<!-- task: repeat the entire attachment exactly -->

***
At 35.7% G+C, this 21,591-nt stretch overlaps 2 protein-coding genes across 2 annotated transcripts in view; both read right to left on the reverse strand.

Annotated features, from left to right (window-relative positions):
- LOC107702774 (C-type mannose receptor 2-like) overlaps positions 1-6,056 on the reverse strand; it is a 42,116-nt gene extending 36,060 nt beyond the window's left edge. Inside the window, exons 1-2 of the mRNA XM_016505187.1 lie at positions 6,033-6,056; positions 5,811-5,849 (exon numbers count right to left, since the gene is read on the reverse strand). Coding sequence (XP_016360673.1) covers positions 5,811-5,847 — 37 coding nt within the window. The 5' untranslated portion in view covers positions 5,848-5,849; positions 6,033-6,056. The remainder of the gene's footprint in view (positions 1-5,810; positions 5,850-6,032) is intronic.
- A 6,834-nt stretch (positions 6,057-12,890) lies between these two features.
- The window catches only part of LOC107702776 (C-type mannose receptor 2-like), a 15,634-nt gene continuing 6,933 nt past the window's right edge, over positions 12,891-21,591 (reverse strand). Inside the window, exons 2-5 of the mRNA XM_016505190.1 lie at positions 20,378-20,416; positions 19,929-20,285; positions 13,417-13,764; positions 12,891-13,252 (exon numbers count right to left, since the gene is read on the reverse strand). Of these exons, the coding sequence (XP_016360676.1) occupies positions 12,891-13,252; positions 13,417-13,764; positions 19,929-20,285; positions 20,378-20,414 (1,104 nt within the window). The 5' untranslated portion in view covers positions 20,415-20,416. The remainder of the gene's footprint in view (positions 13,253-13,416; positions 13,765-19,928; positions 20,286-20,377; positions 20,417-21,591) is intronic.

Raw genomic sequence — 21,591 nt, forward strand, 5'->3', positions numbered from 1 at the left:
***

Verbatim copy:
At 35.7% G+C, this 21,591-nt stretch overlaps 2 protein-coding genes across 2 annotated transcripts in view; both read right to left on the reverse strand.

Annotated features, from left to right (window-relative positions):
- LOC107702774 (C-type mannose receptor 2-like) overlaps positions 1-6,056 on the reverse strand; it is a 42,116-nt gene extending 36,060 nt beyond the window's left edge. Inside the window, exons 1-2 of the mRNA XM_016505187.1 lie at positions 6,033-6,056; positions 5,811-5,849 (exon numbers count right to left, since the gene is read on the reverse strand). Coding sequence (XP_016360673.1) covers positions 5,811-5,847 — 37 coding nt within the window. The 5' untranslated portion in view covers positions 5,848-5,849; positions 6,033-6,056. The remainder of the gene's footprint in view (positions 1-5,810; positions 5,850-6,032) is intronic.
- A 6,834-nt stretch (positions 6,057-12,890) lies between these two features.
- The window catches only part of LOC107702776 (C-type mannose receptor 2-like), a 15,634-nt gene continuing 6,933 nt past the window's right edge, over positions 12,891-21,591 (reverse strand). Inside the window, exons 2-5 of the mRNA XM_016505190.1 lie at positions 20,378-20,416; positions 19,929-20,285; positions 13,417-13,764; positions 12,891-13,252 (exon numbers count right to left, since the gene is read on the reverse strand). Of these exons, the coding sequence (XP_016360676.1) occupies positions 12,891-13,252; positions 13,417-13,764; positions 19,929-20,285; positions 20,378-20,414 (1,104 nt within the window). The 5' untranslated portion in view covers positions 20,415-20,416. The remainder of the gene's footprint in view (positions 13,253-13,416; positions 13,765-19,928; positions 20,286-20,377; positions 20,417-21,591) is intronic.

Raw genomic sequence — 21,591 nt, forward strand, 5'->3', positions numbered from 1 at the left: